To make things worse, the game was located in Miami’s Pro Player Stadium, a de facto home game for Florida State, whose campus is located in Tallahassee.
To say NIU was at a disadvantage in this matchup was, frankly, putting it lightly. If memory recalls correctly, FSU was a 14.5 point favorite.
WMU got a somewhat (though, not much more) merciful draw in the 10th-ranked Wisconsin Badgers.
The game will also be played in what can safely be described as a true neutral field, with the Cotton Bowl set to be played in AT&T Stadium in Arlington, Texas, a fairly decent trek from Madison, Wisconsin and Kalamazoo, Michigan.
The Badgers finished as Big Ten runner-ups this season to Penn State, going 10-3 despite turbulence at quarterback. Wisconsin looked up and down in its out-of-conference slate, winning a de facto home game at Lambeau Field against LSU, but struggling in a true home game against Sun Belt also-ran Georgia State.
Wisconsin held a commanding 28-14 lead at halftime in the Big Ten Championship game in Indianapolis, but faltered in the second half, giving up 24 points to Penn State while scoring only three to lose by four points.
WMU and Wisconsin actually have a common opponent in Akron. WMU shut out Akron in a road game, but Wisconsin won its home matchup against the Zips by a larger margin (44 points to 41 points.)
Wisconsin’s strength is its defense, which is a top-five unit in the country. TJ Watt, brother of JJ, leads a defense that has allowed 20 touchdowns on the season and an average of 300 yards per game, with a yards per play average of 4.94.
Wisconsin is third in the country in interceptions, with 21 INT’s and a return TD on the season and has a turnover margin of +11, good enough to be tied at ninth in the country. The Badgers own 32 sacks as well, averaging approximately 2.83 sacks per game.
Wisky is favored by 6.5 points as of Dec. 30, per OddsShark.
On offense, the Huskies’ chances pretty much leaned on Lynch, their do-it-all quarterback. Lynch completed 60 percent of his passes for a total of 3,138 yards and 25 TD’s through the air, throwing 6 INT’s. Lynch also led the Huskies in rushing by over 1,500+ yards, totaling 1,951 yards on 294 attempts, scoring 19 TD’s on the ground.
Akeem Daniels was a revelation at running back, taking place of Leighto Settle, who was injured midseason, toting the ball 68 times for 460 yards and nine touchdowns. Settle also had 460 yards and five touchdowns rushing on 101 attempts.
Martel Moore led the Huskies in receiving with 75 rec., 1,083 yards and 13 touchdowns, with an emergent Tommylee Lewis (48 rec., 539 yards, five touchdowns) right alongside. Daniels was a deadly receiving back option as well, with 20 rec., 259 yards and two touchdowns on the season.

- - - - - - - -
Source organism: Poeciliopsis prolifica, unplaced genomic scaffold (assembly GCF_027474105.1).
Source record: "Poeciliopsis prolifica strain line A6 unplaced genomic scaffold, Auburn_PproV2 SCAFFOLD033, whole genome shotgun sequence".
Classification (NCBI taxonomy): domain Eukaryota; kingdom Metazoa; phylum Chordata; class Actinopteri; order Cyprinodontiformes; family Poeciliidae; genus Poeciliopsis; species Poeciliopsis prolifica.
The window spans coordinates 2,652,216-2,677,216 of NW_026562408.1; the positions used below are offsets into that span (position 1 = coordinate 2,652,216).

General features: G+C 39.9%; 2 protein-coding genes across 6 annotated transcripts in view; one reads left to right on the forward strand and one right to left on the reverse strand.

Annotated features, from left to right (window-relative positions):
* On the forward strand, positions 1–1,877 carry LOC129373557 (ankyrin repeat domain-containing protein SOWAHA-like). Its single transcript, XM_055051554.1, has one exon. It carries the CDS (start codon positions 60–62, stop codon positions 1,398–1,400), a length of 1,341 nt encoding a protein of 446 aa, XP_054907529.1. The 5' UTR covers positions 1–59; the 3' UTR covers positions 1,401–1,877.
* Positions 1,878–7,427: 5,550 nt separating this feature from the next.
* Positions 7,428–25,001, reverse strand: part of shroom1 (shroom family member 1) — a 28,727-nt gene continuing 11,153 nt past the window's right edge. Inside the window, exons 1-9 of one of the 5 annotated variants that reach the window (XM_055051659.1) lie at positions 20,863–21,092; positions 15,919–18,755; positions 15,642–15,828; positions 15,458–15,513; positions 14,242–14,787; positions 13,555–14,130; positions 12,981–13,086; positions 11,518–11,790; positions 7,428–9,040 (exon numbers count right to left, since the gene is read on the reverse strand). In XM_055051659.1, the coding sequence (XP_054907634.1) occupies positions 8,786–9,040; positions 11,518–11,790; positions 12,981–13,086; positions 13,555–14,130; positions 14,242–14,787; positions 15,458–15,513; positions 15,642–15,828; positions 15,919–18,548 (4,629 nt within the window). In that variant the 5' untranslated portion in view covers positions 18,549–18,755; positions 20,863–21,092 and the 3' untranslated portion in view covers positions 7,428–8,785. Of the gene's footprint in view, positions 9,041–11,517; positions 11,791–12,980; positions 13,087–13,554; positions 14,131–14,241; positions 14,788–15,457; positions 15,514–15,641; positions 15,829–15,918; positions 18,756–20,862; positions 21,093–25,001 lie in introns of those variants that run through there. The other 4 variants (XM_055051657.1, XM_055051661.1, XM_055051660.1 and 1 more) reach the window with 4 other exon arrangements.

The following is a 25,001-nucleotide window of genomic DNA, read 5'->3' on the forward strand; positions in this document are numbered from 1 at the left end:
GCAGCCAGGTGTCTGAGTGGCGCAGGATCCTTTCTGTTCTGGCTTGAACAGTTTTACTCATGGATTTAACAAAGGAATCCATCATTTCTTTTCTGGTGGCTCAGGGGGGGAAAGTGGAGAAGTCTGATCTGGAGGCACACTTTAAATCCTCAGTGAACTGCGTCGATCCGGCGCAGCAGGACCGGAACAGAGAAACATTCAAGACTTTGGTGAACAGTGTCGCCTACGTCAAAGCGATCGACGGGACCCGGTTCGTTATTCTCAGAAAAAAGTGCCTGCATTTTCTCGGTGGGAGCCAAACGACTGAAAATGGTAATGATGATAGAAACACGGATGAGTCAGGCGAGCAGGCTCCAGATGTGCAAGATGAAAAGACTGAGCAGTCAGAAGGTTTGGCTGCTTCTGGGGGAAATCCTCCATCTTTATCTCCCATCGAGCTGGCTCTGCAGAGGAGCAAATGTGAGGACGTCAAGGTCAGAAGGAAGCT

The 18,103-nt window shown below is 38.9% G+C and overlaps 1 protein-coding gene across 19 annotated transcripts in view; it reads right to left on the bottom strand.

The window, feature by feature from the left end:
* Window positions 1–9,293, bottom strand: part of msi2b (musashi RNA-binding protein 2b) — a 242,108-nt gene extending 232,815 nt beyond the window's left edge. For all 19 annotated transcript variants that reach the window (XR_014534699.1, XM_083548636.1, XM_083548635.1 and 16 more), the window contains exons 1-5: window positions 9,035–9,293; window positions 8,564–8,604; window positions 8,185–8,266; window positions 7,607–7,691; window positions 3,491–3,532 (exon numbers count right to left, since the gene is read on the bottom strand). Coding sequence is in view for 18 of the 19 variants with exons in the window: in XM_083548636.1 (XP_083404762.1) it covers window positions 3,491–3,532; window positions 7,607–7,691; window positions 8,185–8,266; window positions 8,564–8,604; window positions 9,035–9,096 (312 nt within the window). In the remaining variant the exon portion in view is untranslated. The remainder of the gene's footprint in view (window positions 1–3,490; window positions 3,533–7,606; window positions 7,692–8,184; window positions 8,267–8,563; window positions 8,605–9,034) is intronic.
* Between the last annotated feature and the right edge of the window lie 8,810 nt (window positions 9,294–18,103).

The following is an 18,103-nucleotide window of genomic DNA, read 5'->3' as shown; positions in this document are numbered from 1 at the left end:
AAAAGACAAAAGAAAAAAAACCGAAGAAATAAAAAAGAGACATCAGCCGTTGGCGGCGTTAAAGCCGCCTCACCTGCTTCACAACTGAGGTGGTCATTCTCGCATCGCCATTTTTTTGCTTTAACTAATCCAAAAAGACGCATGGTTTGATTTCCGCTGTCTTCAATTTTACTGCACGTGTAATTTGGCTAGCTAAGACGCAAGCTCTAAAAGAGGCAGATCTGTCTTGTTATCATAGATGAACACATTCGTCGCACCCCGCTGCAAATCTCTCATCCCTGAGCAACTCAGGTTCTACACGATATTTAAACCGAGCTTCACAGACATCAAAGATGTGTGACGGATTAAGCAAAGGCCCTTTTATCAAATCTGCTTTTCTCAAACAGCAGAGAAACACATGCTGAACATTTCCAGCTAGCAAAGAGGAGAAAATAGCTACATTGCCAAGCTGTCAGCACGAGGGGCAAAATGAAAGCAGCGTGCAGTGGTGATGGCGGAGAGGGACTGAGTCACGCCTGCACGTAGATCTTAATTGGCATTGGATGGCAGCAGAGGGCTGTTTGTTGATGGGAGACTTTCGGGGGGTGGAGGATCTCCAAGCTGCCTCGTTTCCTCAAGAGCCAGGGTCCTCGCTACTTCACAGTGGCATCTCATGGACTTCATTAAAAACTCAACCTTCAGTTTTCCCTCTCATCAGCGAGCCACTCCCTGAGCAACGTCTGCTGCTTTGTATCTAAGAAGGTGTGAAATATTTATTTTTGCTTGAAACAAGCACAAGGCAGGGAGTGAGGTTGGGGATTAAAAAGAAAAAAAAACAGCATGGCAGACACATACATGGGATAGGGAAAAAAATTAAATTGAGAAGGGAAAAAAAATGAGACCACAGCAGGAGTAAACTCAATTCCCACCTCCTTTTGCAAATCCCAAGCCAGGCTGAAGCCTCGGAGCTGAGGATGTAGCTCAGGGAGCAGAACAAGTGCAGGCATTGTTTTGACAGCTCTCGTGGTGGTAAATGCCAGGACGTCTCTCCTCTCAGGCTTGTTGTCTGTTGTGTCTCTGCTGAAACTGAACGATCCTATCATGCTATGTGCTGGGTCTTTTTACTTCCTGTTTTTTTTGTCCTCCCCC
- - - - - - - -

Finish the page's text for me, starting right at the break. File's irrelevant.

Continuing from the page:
On defense, Jimmie Ward led the way for NIU in the defensive secondary. Ward, now a starter with the San Francisco 49ers, had 104 tackles and three interceptions from the safety spot, with 11 pass breakups and 14 passes defended.
The defensive line, composed of Alan Baxter, Ken Bishop, Sean Progar and Joe Windsor combined for 200 tackles, 42 tackles for loss and 27 sacks.
Before a freaky MAC Championship game performance, Zac Terrell threw only one interception all season, a ridiculous statistic that shows just how effective he is as a quarterback.
Thus far on the season, Terrell has passed for 3,376 yards and 32 touchdowns on a 70.7 completion percentage. Terrell averages 259.69 yards per game through the air as well, giving the Broncos a potent passing game.
The true center of the WMU attack is in its running back stable. Former MAC Freshman of the Year Jarvion Franklin has toted the ball for the majority of the year due to Jamauri Bogan’s issues with injury. Franklin averages 100 yards exactly per game, with 1,300 yards on 241 carries and 12 touchdowns on the year. Bogan has 865 yards rushing on 163 carries and eight touchdowns. Fabian Johnson and Davon Tucker also contribute for the Broncos.
Corey Davis, a concensus All-American, is definitely WMU’s best player and one Wisconsin will pay attention to. Davis has 91 rec. for 1,427 yards and 18 touchdowns, averaging 109 yards per game.
On defense, linebacker Robert Spillane leads the Broncos with 105 tackles, nine tackles for loss, two sack, three interceptions and a forced safety on the year. Redshirt freshman defensive back Justin Tranquill has 86 tackles and two interceptions on the year as well and has quickly become a valuable member of the WMU secondary.
Keion Adams has been a quarterback’s worse nightmare this season, with 47 tackles, 17 tackles for loss, seven and a half sacks, and 17 quarterback hurries.
Darius Phillips has also caused quarterbacks conniptions, leading all Broncos with four interceptions. Phillips, a cover corner with speed, has nine broken passes and 39 tackles on the season. Phillips is one of three Broncos to boast at least three interceptions on the year and also has the added bonus of being a dangerous kickoff and punt returner as well, returning a punt and a kickoff for a touchdown this season.
WMU has yet to play their bowl game, but just to get there is a major testament to the power of a program with a plan.
NIU got to where it was in 2012 because it was a consistent player for the better part of a decade in the MAC. They gave FSU all they could in what ultimately became a losing effort. They almost busted the BCS again in 2014 until Bowling Green upset them in stunning fashion. Hell, even in 2015, NIU managed to win the West despite finishing tied with two teams.
One can debate all day about which team was better, 2012 NIU or 2016 WMU, but one thing is for sure: they both represent the MAC in a grand fashion.
The MAC has been much-maligned as a conference this season and a great performance on primetime TV would be huge for all its members. Perhaps things will be different this time around and the Broncos can pull off the upset to give the MAC its lone bowl win on the year.
It’d be a pretty great way to go out, wouldn’t it?